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Your Cheatin' Heart

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"Your Cheatin' Heart"
Single by Hank Williams
A-side "Kaw-Liga"
Released January 1953 (January 1953)
Recorded September 23, 1952
Genre Country, honky-tonk, blues
Length 2:38
Label MGM Records
Writer(s) Hank Williams
Producer(s) Fred Rose
Hank Williams singles chronology
"I'll Never Get Out of This World Alive" (1952) "Kaw-Liga" (1953) "Take These Chains From My Heart" (1953)
Music sample

"Your Cheatin' Heart" is a song written and recorded by country music singer-songwriter Hank Williams in 1952, regarded as one of country's most important standards. Country music historian Colin Escott writes that "the song - for all intents and purposes - defines country music.[1] He was inspired to write the song while driving with his fianceé from Nashville, Tennessee to Shreveport, Louisiana. After describing his first wife Audrey Sheppard as a "Cheatin' Heart", he dictated in minutes the lyrics to Billie Jean Jones. Produced by Fred Rose, Williams recorded the song on his last session at Castle Records in Nashville, Tennessee, on September 23.

"Your Cheatin' Heart" was released in January 1953. Propelled by Williams' recent death during a trip to a New Year's concert in Canton, Ohio, the song became an instant success. It topped Billboard's Country & Western chart for six weeks, while over a million units were sold. The success of the song continued. Joni James' version reached number two on Billboard's Most Played in Jukeboxes the same year, while Ray Charles' 1962 version reached number 29 on the Billboard Hot 100 and 13 on the UK Singles Chart. The song ranked at 217 on Rolling Stone's 500 Greatest Songs of All Time, and was ranked number 5 on Country Music Television's 100 Greatest Songs in Country Music.

Background[edit]

By 1952, Williams was enjoying a successful streak, releasing multiple hits, including "Honky Tonk Blues", "Half as Much", "Setting the Woods on Fire", "Jambalaya (On the Bayou)" and "You Win Again".[2] While his career was soaring, his marriage to Audrey Sheppard became turbulent. He developed serious problems with alcohol, morphine and painkillers prescribed to ease his severe back pain caused by spina bifida.[3] The couple divorced on May 29,[4] and Williams moved in with his mother.[5] Soon after, Williams met Billie Jean Jones backstage at the Ryman Auditorium, a native of Shreveport, Louisiana, "who was, at the time, dating Faron Young. Williams started dating Jones, upon the end of her relationship with Young and soon began to plan their marriage.[6] While driving from Nashville, Tennessee to Shrevenport to announce the wedding to her parents,[7] Williams talked to her about his previous marriage and described Audrey Sheppard as a "cheatin' heart", [8] adding that one day she would "have to pay".[7] Inspired by his line, he instructed Jones to take his notebook and write down the lyrics of the song that he quickly dictated to her.[8] The finished composition included the line "You'll walk the floor, the way I do", which evoked Ernest Tubb's hit "Walking the Floor Over You".[9][10] However, in the essay to the 1990 release Hank Williams: The Original Singles Collection, author Colin Escott writes, "Johnny Bragg, then a black inmate at Tennessee State Penitentiary in Nashville (where he later wrote "Just Walking in the Rain"), asserts that he sold Hank the idea for "Your Cheatin' Heart" for $5.00. Others have made similar claims - even about the same song."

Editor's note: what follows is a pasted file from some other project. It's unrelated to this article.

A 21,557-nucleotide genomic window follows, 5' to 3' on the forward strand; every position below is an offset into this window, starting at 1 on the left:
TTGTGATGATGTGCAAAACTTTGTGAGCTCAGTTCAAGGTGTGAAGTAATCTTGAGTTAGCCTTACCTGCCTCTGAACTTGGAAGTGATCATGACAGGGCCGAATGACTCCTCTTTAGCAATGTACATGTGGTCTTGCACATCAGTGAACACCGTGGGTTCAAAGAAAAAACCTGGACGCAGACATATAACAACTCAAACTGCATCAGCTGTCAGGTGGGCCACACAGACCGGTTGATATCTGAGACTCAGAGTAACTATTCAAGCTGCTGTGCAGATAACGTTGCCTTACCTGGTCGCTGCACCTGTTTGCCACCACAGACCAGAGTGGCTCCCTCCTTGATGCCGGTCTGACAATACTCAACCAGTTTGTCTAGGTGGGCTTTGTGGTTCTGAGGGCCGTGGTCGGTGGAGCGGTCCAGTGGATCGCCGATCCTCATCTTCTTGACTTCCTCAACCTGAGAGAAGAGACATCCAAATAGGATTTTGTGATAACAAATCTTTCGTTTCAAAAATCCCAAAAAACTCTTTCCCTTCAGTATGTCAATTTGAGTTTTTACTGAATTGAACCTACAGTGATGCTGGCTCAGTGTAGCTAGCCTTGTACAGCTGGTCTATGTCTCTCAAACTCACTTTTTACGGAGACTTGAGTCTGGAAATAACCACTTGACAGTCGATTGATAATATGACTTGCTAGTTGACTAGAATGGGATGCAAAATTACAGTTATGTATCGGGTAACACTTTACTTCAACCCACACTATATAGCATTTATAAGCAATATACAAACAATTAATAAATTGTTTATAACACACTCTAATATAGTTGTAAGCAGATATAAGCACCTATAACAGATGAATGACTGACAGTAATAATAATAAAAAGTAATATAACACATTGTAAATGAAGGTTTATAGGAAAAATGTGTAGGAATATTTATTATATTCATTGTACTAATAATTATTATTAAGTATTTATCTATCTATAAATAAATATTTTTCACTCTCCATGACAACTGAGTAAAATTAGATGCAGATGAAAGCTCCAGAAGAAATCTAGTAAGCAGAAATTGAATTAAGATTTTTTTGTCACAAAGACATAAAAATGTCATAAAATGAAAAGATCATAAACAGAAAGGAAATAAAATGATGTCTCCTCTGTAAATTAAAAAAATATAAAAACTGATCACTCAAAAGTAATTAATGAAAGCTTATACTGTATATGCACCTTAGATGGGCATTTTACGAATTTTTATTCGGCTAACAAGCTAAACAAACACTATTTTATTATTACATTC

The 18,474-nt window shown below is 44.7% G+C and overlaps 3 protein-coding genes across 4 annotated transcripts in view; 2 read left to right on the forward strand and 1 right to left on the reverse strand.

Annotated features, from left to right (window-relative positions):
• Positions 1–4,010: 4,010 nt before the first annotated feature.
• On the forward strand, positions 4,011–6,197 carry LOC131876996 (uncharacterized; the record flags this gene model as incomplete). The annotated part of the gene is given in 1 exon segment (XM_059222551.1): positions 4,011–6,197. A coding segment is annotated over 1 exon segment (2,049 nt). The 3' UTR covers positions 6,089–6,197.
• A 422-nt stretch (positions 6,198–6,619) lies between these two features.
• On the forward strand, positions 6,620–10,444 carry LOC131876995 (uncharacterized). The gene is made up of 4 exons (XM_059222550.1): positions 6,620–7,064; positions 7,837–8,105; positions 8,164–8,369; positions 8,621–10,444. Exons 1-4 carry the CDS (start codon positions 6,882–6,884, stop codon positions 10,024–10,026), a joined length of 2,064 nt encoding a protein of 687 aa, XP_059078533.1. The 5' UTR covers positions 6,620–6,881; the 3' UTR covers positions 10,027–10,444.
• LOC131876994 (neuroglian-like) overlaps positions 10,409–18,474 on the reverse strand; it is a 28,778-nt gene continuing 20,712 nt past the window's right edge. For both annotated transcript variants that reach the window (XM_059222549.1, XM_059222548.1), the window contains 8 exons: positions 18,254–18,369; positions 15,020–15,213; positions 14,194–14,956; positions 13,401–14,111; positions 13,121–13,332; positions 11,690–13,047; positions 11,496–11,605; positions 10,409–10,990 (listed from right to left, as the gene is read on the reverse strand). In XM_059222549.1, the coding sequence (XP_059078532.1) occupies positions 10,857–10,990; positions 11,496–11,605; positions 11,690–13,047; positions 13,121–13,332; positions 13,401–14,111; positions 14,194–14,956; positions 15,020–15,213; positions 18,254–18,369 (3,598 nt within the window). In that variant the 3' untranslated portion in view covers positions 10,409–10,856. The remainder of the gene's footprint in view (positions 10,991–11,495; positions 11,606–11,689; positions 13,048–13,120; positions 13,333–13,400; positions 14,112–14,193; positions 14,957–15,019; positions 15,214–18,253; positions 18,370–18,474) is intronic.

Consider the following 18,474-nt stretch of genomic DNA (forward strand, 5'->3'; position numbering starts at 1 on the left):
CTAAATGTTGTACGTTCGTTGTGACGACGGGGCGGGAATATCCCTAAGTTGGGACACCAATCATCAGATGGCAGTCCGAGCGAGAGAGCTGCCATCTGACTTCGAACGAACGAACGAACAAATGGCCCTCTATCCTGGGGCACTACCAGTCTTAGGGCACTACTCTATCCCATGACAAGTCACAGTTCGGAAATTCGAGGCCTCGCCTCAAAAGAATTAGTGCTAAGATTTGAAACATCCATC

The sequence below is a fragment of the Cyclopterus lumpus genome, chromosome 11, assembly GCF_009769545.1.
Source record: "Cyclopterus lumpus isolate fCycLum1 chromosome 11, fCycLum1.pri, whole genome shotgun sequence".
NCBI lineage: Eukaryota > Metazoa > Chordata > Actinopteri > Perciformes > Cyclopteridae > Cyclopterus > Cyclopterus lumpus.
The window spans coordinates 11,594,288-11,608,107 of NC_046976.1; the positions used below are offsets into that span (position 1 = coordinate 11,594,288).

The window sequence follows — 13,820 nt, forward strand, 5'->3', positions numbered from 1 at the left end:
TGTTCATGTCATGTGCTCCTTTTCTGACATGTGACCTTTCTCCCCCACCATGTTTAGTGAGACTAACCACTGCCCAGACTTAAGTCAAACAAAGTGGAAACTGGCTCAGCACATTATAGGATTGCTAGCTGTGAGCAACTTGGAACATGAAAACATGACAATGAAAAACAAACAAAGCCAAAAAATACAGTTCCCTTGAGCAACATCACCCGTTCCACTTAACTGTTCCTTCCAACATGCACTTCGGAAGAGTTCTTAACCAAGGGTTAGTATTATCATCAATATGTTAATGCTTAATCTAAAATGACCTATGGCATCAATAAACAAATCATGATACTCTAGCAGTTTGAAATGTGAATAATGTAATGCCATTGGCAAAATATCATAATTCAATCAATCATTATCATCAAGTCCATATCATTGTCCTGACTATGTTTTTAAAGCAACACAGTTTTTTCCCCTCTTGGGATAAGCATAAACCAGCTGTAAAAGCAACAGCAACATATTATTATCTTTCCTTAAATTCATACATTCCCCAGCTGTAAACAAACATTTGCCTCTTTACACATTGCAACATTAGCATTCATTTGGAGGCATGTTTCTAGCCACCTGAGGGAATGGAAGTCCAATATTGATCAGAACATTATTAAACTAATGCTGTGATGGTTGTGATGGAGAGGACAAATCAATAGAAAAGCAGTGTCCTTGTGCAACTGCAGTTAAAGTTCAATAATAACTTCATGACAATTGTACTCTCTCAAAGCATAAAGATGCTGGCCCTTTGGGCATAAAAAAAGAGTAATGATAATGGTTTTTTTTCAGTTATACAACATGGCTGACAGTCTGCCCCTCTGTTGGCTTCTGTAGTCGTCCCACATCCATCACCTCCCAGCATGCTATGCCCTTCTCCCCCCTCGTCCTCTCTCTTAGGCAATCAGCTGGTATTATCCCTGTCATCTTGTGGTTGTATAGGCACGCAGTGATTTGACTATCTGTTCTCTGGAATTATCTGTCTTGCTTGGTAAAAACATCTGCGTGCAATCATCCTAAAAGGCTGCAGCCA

Hank and Audrey Williams, 1952

Recording & Release[edit]

Williams recorded the song on September 23 at the Castle Studios in Nashville. The session, which became Williams' last, also produced the A-side "Kaw-Liga", as well as the songs "I Could Never Be Ashamed of You" and "Take These Chains from My Heart".[11] It was produced by Williams' publisher Fred Rose,[12] who made minor arrangements of the lyrics of "Your Cheatin' Heart".[13][14] Williams described the song to his friend, Braxton Schuffert, as he was about to play it, as "the best heart song (he) ever wrote".[15] Williams is backed on the session by Tommy Jackson (fiddle), Don Helms (steel guitar), Chet Atkins (lead guitar), Jack Shook (rhythm guitar), and Floyd "Lightnin'" Chance (bass).

While traveling to a scheduled New Year's show in Canton, Ohio, the driver found Williams dead on the backseat of the car during a stop in Oak Hill, West Virginia.[16] "Your Cheatin' Heart" was released at the end of January 1953.[17] Propelled by Williams' death, the song and the A-side "Kaw-Liga" became a hit,[18] selling over a million records.[19] Billboard initially described the songs as "superlative tunes and performances", emphasizing the sales potential.[20] Within a short time from its release, the song reached number one on Billboard's Top C&W Records, where it remained for six weeks.[21]

Legacy[edit]